One of the most fundamental challenges a writer faces is writers block. The major concern sited is the lack of ideas to write about. For this reason, I urge all writers, seasoned or beginner, to begin a writers file — a place to store ideas, characters and phrases for the times of “idea drought”.
Like an experienced farmer, a seasoned writer understands the ebb and flow of the seasons, that the rains flooding with ideas, characters and plot lines can gush forth, threatening to flood the entire room, but just as quickly dry up into a searing drought which appears to have no end. Similarly, they understand that the idea of tithing– putting a little away for the leaner times or droughts which inevitably come around– is a wise move should they wish to stay in business for the long term.
Just as the GoT Starks broodily shoot stares across the room and mouth “Winter is coming”, so ought writers take heed that the spring and summertime of abundant ideas has a short span of accommodation in their life.
A writers file can take on many guises, from a tatty notebook kept stuffed in a back pack, to a high tech electronic notes system on your i-thingy. It can be a manila folio of newspaper articles, maps, a list of names, odd photos and magazine clippings of interesting faces, rooms or environments. A writers file could be a shoe box of recycled (read – stolen) movie ticket buts, menus, postcards, theatre programs and timetables from around the world. Writers love to sit in cafes, snatch dialogue from passerbys and customers, reflect and imagine what others are doing with their day and about motivation for what they are experiencing on the streetscape going by. Wise writers will continue to collect prompts, ideas and springboards for their writing, even when they are focused on a specific novel or piece; understanding that they may need their hidden gems to nudge them out of writers block one day.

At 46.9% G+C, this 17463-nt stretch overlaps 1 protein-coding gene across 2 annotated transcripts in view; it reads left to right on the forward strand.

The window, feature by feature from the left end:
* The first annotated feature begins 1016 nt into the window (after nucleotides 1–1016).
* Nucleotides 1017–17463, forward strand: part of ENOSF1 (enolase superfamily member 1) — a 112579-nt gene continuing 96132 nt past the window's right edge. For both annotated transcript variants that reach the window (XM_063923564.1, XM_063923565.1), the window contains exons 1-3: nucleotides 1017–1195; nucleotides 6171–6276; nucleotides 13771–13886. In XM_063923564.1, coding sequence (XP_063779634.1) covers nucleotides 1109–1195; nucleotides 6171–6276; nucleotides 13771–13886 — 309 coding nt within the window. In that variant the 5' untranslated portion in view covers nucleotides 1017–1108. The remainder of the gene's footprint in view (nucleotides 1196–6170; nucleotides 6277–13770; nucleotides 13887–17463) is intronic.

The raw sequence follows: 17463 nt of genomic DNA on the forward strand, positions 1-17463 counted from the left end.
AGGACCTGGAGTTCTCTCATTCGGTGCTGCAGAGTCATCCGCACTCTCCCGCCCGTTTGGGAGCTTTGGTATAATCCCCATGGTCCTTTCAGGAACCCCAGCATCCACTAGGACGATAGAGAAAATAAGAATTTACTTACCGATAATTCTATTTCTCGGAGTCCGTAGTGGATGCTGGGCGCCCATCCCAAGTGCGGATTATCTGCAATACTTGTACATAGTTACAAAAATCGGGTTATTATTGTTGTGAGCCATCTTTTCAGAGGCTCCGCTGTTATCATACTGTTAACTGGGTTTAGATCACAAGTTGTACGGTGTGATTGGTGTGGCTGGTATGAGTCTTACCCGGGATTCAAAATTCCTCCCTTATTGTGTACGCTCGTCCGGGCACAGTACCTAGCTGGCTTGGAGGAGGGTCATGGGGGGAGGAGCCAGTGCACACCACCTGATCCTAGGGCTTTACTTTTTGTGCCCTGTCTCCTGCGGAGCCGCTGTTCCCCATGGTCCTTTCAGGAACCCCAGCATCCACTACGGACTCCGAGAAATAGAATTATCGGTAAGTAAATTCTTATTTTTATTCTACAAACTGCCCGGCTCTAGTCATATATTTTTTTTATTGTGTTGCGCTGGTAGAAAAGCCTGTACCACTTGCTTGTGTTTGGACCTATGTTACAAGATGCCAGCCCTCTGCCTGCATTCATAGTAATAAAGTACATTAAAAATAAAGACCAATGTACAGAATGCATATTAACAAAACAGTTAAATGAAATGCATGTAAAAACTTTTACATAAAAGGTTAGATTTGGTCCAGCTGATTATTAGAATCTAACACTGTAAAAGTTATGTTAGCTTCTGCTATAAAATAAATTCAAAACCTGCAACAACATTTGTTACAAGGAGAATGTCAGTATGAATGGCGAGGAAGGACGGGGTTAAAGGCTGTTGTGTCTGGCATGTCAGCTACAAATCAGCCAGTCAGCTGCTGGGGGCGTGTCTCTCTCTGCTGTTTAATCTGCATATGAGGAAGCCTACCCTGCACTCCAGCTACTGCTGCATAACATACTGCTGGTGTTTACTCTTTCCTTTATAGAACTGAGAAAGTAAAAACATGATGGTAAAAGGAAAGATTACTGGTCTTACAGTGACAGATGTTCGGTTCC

Regardless of the format in which a writers file is kept, at some point it needs to be sorted into basic areas, if only to assist pulling oneself out of writers block. Sections titled , “setting”, “characters”, “events”, “props” and “dialogue” alone might prompt some ideas to begin with, should you have nothing to start your writers file up with. Never throw away a single “thing”. Every idea, no matter how strange or unrelated it may be from your current WIP or genre, may serve a purpose in the future. Sift through your notes and collected bits to file them roughly into these sections, and make sections which are more relevant to your own needs as you go along.
Emerging writers are encouraged to write every day. Every writer should strive to write something every day. This writing can be a simple journal, a turn of phrase, a description of an emotion or words which capture a feeling, place or character. From these small things, a novel can emerge and blossom. Writing regularly and as a commitment to yourself and to your craft will give you confidence to explore language and shape it alongside your characters. Keeping and maintaining a writers file will ensure that the flow of abundant ideas is kept at a constant, instead of a trickle, dominated by a temperamental muse.